This is the starting value for the index, and changes in this number signify increases and decreases in the value of the index.

  • It is assumed all ETFs in a mini portfolio will be held in equal dollar amounts.
  • The total return of each portfolio is measured over the course of the upcoming calendar quarter. (If no ETFs are available for a mini-portfolio (e.g., in the quarter ending 6/30/19, there are no Bullish ranked Energy ETFs), it is assumed that the return on that portfolio for that quarter is zero.) The mini-portfolios are then reconstituted at the beginning of the next quarter.
  • Performance tracking ends 12/31/19. So rather than measuring long-term performance, we’re measuring results over a very limited five-quarter period. (As time passes, we will, of course, be able to lengthen our measurement periods.)
  • Trading costs are not considered. 
  • All numbers presented are based on data from S&P Global Market Intelligence via Xpressfeed as processed on ClariFi

First, we’ll look at an updated view of the ranking system’s ability to make bullish or bearish calls on the 11 S&P SPDR sector ETFs:

The above chart suggests it would still be constructive to use the ETF ranks to guide an S&P sector rotation strategy.

Back to Dan: So would we have done better in the first quarter of 2020 when equity markets cratered. First we will look at how a standard 60% SPY / 40% AGG portfolio would have held up. Using the closing prices for SPY and AGG on December 31, 2019 and March 31, 2020 we can see that the return for the first quarter was -10.88% with the equity sleeve declining ~20% and the bond sleeve gaining ~3%. Clearly the power of diversification was on display during the equity drawdown. These calculations assume no dividends.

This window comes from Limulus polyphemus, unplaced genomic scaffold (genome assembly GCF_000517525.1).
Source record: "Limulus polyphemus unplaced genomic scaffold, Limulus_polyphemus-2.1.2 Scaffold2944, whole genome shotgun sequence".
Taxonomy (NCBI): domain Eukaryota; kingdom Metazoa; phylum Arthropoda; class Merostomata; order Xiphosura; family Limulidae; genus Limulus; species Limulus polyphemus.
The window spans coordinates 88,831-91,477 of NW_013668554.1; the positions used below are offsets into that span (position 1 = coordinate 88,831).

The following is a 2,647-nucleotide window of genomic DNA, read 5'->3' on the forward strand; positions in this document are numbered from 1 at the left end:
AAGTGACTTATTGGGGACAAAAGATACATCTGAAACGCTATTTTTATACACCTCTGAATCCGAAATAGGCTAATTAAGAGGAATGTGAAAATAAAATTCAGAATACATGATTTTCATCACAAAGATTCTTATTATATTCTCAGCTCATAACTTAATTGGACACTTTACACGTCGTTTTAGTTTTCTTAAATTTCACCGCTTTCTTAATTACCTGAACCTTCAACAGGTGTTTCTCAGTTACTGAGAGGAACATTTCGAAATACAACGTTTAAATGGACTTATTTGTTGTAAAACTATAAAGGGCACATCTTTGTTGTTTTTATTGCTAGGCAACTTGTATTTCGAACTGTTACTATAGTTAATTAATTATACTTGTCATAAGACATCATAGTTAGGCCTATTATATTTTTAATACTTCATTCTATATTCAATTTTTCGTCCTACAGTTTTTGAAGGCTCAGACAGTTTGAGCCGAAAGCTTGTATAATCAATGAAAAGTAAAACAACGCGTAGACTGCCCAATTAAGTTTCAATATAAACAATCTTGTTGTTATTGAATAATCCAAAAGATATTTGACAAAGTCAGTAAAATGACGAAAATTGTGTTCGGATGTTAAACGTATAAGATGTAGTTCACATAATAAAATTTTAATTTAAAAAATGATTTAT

Data: Chaikin Analytics

But owning SPY meant that we owned the areas of the market which were not bullish in addition to the areas that were. For instance, on December 31st both XLE (Energy) and XLRE (REITs) carried bearish ratings. The same goes for the bond sleeve as AGG actually had a neutral rating in our model on the last day of 2019.

What if we limited our equity allocation to the sector ETFs that had bullish ratings on December 31st and replaced AGG with a bond fund that had a bullish rating? In this case we could have held the following ETFs through the first quarter:

  • XLU – Utilities
  • XLV – Health Care
  • XLC – Communication Services
  • XLK – Information Technology
  • XLF – Financials
  • BLV – Long-Term Bonds

Here is a look at how the above portfolio would have performed in the first quarter without dividends. 

Data: Chaikin Analytics

We can see that the return of the portfolio would have improved by 2.69% overall and the equity sleeve would have improved by over 2%. The bond portion would have done better by more than 3.6%. 

While this is encouraging, and there was a benefit to favoring bullish funds in the strategy, this is by no means an exhaustive analysis. Was the excess return achieved by taking on more risk? Is this simply a one quarter outcome that will not stand up in the following quarters? Can risk mitigation tools be implemented to reduce exposure during the quarter if certain technical measures (such as moving averages) are breached? These are all valid questions which we will attempt to answer in future posts. For now, I am intrigued enough to continue exploring further and will use this approach in my own investment portfolio.